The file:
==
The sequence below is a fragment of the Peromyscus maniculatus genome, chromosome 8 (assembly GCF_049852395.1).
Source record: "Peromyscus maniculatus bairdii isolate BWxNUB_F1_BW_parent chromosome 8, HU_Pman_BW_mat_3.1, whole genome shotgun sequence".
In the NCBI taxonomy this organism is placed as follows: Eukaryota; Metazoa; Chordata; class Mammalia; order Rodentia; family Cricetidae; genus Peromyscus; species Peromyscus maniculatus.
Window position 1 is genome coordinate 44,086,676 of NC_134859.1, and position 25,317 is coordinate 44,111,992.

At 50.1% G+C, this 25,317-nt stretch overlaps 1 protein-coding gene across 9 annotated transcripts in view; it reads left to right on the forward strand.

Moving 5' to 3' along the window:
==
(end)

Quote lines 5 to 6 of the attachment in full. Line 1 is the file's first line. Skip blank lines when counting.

At 50.1% G+C, this 25,317-nt stretch overlaps 1 protein-coding gene across 9 annotated transcripts in view; it reads left to right on the forward strand.

Moving 5' to 3' along the window: